The New York Citi Group has also employed a unique mechanism to combat the wind. It has a tuned mass damper that is designed to reduce the impact of the wind on the scraper. As the wind pushes the building in one direction, the damper will swing to the other side. What this skyscraper engineering means is, you’re adding a component to deal with the wind rather than the building itself.

The wind specialists and structural engineers work meticulously to alleviate stress and ensure the comfort of occupants.

And just like a guitar string, buildings are inclined to vibrate, so you should ensure the frequency lines out just right. A key goal of skyscraper engineering is to disrupt an organized flow of wind.

If not addressed, strong winds can cause serious structural damage. Another key aspect of skyscraper engineering is that buildings follow the 100-year return rule. This means that the speed of the wind is expected to change once in a century. After the time lapses, designers should increase the strength by 60%.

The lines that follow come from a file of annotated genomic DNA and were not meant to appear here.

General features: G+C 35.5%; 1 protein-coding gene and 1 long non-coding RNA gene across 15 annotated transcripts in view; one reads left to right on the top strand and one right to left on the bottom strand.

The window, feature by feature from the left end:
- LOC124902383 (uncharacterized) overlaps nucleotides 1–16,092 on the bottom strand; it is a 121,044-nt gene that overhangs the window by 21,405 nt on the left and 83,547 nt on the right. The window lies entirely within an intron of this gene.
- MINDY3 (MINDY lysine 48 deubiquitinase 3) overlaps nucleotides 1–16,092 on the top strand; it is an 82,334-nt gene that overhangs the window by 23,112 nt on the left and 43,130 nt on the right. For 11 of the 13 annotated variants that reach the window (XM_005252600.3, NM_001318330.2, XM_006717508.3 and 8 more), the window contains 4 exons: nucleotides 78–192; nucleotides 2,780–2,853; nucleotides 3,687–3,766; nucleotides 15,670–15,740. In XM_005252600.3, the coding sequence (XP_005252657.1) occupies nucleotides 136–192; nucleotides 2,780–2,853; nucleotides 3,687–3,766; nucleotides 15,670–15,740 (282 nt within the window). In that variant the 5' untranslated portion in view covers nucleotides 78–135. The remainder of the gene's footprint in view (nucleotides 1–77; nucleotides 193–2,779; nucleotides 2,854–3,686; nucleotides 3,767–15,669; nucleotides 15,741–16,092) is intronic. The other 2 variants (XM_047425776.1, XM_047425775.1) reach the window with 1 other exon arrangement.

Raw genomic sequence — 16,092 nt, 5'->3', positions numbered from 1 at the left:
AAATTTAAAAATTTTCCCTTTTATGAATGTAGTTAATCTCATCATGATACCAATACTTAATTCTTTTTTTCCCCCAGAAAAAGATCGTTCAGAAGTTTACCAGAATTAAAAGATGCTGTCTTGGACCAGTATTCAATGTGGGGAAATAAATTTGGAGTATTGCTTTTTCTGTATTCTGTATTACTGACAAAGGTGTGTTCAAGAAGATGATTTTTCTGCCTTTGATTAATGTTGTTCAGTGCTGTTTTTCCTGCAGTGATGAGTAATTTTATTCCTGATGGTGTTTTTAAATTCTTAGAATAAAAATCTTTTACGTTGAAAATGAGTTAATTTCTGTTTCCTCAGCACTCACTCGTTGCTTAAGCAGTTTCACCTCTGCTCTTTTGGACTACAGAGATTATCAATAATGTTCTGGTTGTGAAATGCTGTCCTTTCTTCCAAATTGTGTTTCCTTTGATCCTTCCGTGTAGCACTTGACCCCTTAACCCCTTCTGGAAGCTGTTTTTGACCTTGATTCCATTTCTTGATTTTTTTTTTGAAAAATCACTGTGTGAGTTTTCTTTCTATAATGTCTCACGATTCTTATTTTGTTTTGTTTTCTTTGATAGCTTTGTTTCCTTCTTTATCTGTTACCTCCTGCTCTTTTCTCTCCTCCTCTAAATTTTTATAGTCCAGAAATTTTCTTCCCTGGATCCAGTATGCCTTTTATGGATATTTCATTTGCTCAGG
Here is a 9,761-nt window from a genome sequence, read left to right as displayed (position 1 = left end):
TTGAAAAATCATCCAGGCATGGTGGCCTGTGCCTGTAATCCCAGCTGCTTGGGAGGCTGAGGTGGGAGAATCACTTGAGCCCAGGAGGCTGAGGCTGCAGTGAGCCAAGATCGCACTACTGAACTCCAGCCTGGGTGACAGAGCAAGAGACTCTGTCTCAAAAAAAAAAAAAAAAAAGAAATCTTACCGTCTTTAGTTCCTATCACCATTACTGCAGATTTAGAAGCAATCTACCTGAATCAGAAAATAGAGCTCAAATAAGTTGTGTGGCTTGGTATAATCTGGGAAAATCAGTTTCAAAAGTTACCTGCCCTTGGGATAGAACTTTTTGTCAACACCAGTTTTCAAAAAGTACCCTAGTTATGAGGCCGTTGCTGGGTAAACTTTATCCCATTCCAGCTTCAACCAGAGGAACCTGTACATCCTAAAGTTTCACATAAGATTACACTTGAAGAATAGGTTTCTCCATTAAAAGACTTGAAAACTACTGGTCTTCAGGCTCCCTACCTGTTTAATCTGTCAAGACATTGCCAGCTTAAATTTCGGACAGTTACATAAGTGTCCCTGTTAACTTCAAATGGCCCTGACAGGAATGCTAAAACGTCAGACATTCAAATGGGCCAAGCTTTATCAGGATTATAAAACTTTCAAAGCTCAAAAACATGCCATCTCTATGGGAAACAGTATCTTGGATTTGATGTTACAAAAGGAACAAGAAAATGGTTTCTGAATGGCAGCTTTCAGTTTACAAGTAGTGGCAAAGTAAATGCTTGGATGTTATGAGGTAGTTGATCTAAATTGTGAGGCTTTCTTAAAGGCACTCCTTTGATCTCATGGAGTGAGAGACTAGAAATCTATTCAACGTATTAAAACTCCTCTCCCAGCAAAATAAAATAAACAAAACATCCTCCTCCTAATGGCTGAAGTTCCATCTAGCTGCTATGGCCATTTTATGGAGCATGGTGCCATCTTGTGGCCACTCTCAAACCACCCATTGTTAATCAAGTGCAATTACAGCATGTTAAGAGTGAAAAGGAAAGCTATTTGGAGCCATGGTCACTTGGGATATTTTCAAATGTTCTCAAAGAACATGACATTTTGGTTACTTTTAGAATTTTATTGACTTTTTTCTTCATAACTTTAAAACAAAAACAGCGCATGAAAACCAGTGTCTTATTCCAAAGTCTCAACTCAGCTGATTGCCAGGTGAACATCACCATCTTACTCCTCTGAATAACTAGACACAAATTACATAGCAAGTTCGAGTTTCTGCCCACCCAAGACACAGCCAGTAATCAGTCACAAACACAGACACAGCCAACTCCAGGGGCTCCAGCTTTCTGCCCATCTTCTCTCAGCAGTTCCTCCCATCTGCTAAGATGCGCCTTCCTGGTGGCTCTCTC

But despite these measures, strong winds can still cause damage to windowpanes or a myriad of other issues. For instance, a light breeze may feel like a hurricane on the top floors. But if a skyscraper is engineered properly, you don’t expect excessive motions. An occasional creaking is normal.

Shock absorbers for supertalls

A great aspect of skyscraper engineering is the use of dampers. They work like counterweights that help to stabilize the structures. The engineers attach about 300-800 tons of steel to interfere with the local wind patterns. There are two types of dampers:

Generally speaking, a damper consists of a piston and head filled with silicon oil. When the building moves in a horizontal motion, the damper transforms mechanical energy into heat.